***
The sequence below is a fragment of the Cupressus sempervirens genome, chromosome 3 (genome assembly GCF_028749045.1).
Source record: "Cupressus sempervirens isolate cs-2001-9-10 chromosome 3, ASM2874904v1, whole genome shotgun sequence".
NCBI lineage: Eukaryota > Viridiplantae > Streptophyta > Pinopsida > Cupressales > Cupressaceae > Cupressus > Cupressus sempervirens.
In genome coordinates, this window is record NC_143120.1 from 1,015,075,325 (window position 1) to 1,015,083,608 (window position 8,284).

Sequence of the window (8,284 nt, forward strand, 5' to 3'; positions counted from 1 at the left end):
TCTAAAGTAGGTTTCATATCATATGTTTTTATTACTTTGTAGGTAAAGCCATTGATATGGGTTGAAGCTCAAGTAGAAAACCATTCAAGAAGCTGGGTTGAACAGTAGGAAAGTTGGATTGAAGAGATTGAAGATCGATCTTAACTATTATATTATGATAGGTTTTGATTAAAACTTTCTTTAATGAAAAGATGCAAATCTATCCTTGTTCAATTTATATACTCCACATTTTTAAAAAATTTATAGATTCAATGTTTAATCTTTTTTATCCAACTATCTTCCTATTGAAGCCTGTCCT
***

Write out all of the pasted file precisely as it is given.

The sequence below is a fragment of the Cupressus sempervirens genome, chromosome 3 (genome assembly GCF_028749045.1).
Source record: "Cupressus sempervirens isolate cs-2001-9-10 chromosome 3, ASM2874904v1, whole genome shotgun sequence".
NCBI lineage: Eukaryota > Viridiplantae > Streptophyta > Pinopsida > Cupressales > Cupressaceae > Cupressus > Cupressus sempervirens.
In genome coordinates, this window is record NC_143120.1 from 1,015,075,325 (window position 1) to 1,015,083,608 (window position 8,284).

Sequence of the window (8,284 nt, forward strand, 5' to 3'; positions counted from 1 at the left end):
TCTAAAGTAGGTTTCATATCATATGTTTTTATTACTTTGTAGGTAAAGCCATTGATATGGGTTGAAGCTCAAGTAGAAAACCATTCAAGAAGCTGGGTTGAACAGTAGGAAAGTTGGATTGAAGAGATTGAAGATCGATCTTAACTATTATATTATGATAGGTTTTGATTAAAACTTTCTTTAATGAAAAGATGCAAATCTATCCTTGTTCAATTTATATACTCCACATTTTTAAAAAATTTATAGATTCAATGTTTAATCTTTTTTATCCAACTATCTTCCTATTGAAGCCTGTCCT